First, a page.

Peter's painting progress
01 November 2018
When Peter started painting Custer’s ad hoc Battalion of the 7th Cavalry, he thought it would be interesting to record progress at the end of each painting session.
So here is the picture showing the result of the first session.
Trousers, Hats and Rolled Overcoats are block painted in very roughly. At this stage, Peter paid scant attention to details and painted with very little care in order to power through each base.
The details for the figures can come later, when he plans to tidy up the figures as he progresses through each session towards the final finished product.
The Second Session - 1hr 30
A slightly longer session doing the saddle blankets, jackets and coats and a bit of a tidy up from the first session.
The saddle blankets are the same blue as the blouses and jackets. Some of the hats needed a touch up or a change of colour. Check out Custer’s hat that was yellow, and is now a whiter colour to match his trousers.
The Third Session - 1hr 30
Some of the figures will have Grey, Black or Buckskin coats so a little variation was included in the process.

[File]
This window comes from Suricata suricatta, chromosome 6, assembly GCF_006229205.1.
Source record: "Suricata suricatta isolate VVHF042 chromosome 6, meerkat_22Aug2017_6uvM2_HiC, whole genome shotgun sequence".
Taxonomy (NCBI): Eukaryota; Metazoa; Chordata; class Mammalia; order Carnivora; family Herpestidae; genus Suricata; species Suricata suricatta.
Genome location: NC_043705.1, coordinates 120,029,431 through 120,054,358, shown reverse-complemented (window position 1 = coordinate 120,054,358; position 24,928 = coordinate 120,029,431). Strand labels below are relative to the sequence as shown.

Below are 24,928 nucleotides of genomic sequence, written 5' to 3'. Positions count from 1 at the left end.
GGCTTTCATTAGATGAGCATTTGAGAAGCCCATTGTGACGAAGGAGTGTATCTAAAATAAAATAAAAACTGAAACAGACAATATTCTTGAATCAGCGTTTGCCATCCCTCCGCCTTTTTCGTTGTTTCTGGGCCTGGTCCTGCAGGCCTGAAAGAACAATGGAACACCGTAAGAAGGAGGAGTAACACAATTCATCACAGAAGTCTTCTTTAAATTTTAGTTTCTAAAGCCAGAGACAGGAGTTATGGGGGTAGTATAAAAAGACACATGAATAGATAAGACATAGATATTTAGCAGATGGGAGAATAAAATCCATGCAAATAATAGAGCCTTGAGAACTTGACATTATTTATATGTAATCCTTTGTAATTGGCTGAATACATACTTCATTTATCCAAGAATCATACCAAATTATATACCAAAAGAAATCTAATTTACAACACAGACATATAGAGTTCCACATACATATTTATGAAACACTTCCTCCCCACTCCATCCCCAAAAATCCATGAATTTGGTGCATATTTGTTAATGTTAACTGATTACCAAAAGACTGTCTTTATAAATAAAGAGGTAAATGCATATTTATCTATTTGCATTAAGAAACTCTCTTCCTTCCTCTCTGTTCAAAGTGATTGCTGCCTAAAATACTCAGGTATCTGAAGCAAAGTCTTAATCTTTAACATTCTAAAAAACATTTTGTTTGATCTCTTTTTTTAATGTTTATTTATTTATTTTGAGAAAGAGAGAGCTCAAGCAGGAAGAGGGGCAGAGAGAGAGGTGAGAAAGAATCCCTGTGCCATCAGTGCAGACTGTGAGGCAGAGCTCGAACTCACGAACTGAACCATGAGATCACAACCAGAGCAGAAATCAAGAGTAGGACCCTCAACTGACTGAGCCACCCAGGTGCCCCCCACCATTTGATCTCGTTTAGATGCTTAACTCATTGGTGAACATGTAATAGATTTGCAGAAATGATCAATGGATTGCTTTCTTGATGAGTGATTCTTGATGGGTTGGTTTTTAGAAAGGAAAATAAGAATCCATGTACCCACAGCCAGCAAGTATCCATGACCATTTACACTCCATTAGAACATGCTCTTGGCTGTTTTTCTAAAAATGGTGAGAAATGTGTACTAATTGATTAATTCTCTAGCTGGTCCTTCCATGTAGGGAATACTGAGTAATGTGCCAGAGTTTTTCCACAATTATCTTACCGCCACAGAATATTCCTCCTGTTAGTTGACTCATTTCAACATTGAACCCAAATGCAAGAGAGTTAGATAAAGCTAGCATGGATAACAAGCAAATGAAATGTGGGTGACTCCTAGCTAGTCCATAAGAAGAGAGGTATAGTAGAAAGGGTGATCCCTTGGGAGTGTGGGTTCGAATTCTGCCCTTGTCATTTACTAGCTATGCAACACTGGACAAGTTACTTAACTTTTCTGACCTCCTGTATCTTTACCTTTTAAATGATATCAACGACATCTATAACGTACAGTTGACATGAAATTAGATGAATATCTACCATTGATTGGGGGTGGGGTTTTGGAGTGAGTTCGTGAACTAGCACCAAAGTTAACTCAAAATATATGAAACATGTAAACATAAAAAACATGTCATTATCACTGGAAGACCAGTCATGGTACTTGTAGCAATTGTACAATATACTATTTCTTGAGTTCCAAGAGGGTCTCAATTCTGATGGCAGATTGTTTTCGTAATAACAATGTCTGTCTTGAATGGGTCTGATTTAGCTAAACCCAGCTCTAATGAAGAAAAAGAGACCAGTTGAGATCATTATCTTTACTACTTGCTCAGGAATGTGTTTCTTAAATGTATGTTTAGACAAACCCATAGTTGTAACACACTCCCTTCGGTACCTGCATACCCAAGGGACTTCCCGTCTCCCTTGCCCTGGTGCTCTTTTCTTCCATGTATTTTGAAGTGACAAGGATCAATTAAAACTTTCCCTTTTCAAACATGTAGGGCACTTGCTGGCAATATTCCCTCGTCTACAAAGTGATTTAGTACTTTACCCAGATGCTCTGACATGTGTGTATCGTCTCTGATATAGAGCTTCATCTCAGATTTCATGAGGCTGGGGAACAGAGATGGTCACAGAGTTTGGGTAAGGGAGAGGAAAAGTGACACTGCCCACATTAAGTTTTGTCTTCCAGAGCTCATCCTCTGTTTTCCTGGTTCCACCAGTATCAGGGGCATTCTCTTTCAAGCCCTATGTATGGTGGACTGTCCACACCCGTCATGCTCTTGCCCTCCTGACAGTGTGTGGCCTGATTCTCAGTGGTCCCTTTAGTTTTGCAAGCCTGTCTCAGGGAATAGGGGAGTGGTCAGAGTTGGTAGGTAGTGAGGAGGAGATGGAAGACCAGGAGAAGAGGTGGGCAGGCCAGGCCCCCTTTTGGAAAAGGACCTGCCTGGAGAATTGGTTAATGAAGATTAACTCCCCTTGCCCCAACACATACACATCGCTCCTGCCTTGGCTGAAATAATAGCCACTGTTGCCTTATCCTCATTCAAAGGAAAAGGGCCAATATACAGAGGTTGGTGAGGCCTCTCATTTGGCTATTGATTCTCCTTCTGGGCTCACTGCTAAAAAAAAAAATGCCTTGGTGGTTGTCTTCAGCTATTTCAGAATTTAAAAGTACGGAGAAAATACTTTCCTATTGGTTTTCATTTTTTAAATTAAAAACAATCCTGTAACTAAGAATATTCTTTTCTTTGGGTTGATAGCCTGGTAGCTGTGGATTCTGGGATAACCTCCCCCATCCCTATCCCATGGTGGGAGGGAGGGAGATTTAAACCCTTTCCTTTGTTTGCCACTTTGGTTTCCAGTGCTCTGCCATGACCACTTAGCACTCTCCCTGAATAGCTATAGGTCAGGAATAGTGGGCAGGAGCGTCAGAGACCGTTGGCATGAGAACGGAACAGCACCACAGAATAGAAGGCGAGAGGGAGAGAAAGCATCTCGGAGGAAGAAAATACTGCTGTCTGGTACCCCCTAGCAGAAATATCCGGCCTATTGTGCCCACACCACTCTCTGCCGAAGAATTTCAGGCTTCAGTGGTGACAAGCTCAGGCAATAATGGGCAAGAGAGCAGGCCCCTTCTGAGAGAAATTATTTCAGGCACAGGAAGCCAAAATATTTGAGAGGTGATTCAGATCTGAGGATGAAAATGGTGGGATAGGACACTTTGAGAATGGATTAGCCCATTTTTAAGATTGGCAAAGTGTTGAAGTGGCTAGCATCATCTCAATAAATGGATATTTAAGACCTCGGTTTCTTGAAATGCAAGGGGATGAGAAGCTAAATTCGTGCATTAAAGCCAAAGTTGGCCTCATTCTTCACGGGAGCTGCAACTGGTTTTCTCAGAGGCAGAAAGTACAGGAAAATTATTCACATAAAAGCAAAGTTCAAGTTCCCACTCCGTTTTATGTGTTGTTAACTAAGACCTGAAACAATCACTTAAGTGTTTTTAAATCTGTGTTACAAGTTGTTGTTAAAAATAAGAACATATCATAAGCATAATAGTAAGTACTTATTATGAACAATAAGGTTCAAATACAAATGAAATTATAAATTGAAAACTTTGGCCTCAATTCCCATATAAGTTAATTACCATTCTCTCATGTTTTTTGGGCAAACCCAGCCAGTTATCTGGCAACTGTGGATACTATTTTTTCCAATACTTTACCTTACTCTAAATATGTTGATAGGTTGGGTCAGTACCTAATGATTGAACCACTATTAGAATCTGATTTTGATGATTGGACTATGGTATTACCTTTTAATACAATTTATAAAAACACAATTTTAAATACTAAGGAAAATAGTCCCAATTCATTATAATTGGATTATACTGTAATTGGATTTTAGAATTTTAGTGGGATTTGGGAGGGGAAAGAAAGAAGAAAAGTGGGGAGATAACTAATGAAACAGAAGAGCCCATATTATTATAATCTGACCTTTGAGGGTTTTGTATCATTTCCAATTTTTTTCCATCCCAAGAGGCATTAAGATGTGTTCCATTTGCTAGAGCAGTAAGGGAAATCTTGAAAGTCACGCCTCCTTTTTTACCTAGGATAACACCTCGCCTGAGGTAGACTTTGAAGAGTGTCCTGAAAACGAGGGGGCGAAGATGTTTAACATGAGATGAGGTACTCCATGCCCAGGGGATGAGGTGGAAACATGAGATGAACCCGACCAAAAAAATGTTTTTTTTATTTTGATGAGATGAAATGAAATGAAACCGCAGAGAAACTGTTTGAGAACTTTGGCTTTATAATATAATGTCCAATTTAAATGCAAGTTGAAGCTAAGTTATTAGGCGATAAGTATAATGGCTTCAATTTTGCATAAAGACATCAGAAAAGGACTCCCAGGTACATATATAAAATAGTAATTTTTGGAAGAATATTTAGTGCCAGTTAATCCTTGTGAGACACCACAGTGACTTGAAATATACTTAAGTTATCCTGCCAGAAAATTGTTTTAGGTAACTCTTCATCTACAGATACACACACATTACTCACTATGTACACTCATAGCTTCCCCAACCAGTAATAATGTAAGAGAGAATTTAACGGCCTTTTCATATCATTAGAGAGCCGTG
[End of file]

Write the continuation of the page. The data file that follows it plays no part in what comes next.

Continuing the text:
The session started with a little tidying up of the basic and repair mistakes and over painting of various bits on the figure. Then it was time for the basic browns, such as the flagpoles, rifle holsters and pistol holsters etc.
Then Peter carried on and did the flesh tones, mainly the hands, faces and bodies. When this was done and the figures had dried, he applied the Windsor and Newton, Nut Brown Ink. This was suggested by Per from his Roll-a-One Tweet.
With this process completed and while the ink was drying, it was time out to cut out the flags and guidons for the various companies and command bases.
With the flags and guidons applied to the figures it was time for a progress photo.
The Fourth Session - 45 Minutes
This session was formed into two parts with the sand being put on the base and then being painted with the base wash. Once that was done, the grass was applied.
Here is a view with the sand applied to the base.
Reformed and finished
Here is how the finished product looks with the base carefully selected and the grass applied to the base.
At the start of the process
And this is what they looked like before painting. It's been a big transformation.